Exacerbation heterogeneity in COPD: subgroup analyses from the FLAME study
Received 15 December 2017
Accepted for publication 4 March 2018
Published 10 April 2018 Volume 2018:13 Pages 1125—1134
Checked for plagiarism Yes
Review by Single-blind
Peer reviewer comments 4
Editor who approved publication: Dr Richard Russell
Claus F Vogelmeier,1 Kenneth R Chapman,2 Marc Miravitlles,3 Nicolas Roche,4 Jørgen Vestbo,5 Chau Thach,6 Donald Banerji,6 Robert Fogel,6 Francesco Patalano,7 Petter Olsson,8 Konstantinos Kostikas,7 Jadwiga A Wedzicha9
1Member of the German Center for Lung Research (DZL), Department of Medicine, Pulmonary and Critical Care Medicine, University Medical Center Giessen and Marburg, Philipps-Universität Marburg, Marburg, Germany; 2Asthma and Airway Centre, University Health Network and University of Toronto, Toronto, ON, Canada; 3Pneumology Department, Hospital Universitari Vall d’Hebron, CIBER de Enfermedades Respiratorias (CIBERES), Barcelona, Spain; 4Service de Pneumologie AP-HP, Cochin Hospital, University Paris Descartes (EA2511), Paris, France; 5Institute of Infection, Immunity and Respiratory Medicine, The University of Manchester and Manchester University NHS Foundation Trust, Manchester, UK; 6Novartis Pharmaceuticals Corporation, East Hanover, NJ, USA; 7Novartis Pharma AG, Basel, Switzerland; 8Novartis Sverige AB, Täby, Sweden; 9National Heart and Lung Institute, Imperial College London, London, UK
Background: The FLAME study compared once-daily indacaterol/glycopyrronium (IND/GLY) 110/50 µg with twice-daily salmeterol/fluticasone (SFC) 50/500 µg in symptomatic patients with moderate to very severe COPD and a history of exacerbations in the previous year.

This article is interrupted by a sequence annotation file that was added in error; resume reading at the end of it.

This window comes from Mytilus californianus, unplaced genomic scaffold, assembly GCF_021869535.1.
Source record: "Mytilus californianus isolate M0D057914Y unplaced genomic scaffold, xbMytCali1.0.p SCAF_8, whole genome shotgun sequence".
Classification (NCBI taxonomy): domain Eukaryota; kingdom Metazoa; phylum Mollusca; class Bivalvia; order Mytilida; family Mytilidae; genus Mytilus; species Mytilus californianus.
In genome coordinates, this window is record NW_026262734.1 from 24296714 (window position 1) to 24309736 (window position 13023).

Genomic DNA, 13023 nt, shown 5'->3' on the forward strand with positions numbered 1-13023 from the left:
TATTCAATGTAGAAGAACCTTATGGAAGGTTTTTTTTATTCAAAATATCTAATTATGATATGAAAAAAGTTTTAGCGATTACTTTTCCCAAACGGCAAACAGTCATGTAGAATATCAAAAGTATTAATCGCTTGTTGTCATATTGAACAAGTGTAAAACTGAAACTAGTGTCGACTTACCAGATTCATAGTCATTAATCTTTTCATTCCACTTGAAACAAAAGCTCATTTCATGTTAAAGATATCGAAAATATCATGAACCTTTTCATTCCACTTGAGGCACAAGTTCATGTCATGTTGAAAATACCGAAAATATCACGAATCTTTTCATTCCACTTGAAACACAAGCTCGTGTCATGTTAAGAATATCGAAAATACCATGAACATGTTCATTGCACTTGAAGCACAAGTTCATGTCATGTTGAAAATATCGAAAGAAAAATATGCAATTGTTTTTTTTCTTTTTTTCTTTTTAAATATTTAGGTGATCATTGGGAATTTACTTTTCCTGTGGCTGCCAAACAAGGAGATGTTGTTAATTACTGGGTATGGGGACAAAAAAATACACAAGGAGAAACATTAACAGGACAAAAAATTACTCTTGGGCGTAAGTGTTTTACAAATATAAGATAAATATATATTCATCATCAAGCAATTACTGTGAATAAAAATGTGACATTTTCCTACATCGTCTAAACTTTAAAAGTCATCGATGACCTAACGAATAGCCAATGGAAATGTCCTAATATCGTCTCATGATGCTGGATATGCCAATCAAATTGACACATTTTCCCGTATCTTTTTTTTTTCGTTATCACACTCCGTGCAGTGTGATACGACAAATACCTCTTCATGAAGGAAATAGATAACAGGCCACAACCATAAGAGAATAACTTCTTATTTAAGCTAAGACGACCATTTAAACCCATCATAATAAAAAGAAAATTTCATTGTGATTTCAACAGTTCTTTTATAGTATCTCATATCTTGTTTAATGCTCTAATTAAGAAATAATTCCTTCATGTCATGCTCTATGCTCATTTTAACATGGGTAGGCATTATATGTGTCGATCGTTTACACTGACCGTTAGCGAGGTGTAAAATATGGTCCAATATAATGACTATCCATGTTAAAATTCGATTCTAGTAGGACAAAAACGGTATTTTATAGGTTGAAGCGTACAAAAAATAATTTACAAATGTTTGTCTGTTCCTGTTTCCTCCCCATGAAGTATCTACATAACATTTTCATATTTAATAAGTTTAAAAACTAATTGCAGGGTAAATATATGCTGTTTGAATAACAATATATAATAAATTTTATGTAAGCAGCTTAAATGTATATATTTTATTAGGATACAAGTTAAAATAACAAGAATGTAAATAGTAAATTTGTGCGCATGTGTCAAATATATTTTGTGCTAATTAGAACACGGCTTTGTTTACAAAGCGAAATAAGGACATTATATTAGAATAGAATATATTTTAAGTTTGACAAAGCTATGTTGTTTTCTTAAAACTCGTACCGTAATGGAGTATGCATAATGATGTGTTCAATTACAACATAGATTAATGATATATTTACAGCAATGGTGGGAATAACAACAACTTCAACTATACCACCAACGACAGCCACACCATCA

Methods: This prespecified and post hoc subgroup analysis evaluated treatment efficacy on 1) moderate/severe exacerbations according to prior exacerbation history and treatment, and 2) types of exacerbations according to health care resource utilization (HCRU) during 1-year follow-up.
Results: IND/GLY reduced the rate of moderate/severe exacerbations versus SFC in patients with a history of 1 exacerbation (rate ratio [RR]: 0.83, 95% CI: 0.75–0.93), ≥2 exacerbations (RR: 0.85, 95% CI: 0.70–1.03) and ≥2 exacerbations or ≥1 hospitalization in the previous year (RR: 0.86, 95% CI: 0.74–1.00). Prolonged time-to-first exacerbation was observed in all the groups according to exacerbation history. Moderate/severe exacerbations decreased with IND/GLY versus SFC, independent of previous treatment. IND/GLY significantly reduced rates of moderate/severe exacerbations treated with antibiotics (RR: 0.79, 95% CI: 0.67–0.93) and systemic corticosteroids and antibiotics (RR: 0.80, 95% CI: 0.70–0.91); rates of exacerbations treated with systemic corticosteroids alone were comparable (RR: 0.99, 95% CI: 0.80–1.22).
Conclusion: Overall, IND/GLY demonstrated consistent beneficial effects versus SFC on moderate/severe exacerbations, independent of prior exacerbation history or treatment. The efficacy of IND/GLY on exacerbation prevention was superior to SFC for exacerbations treated with antibiotics with/without systemic corticosteroids and was similar for exacerbations treated with systemic corticosteroids alone.
Keywords: indacaterol/glycopyrronium, salmeterol/fluticasone, LABA/LAMA, LABA/ICS
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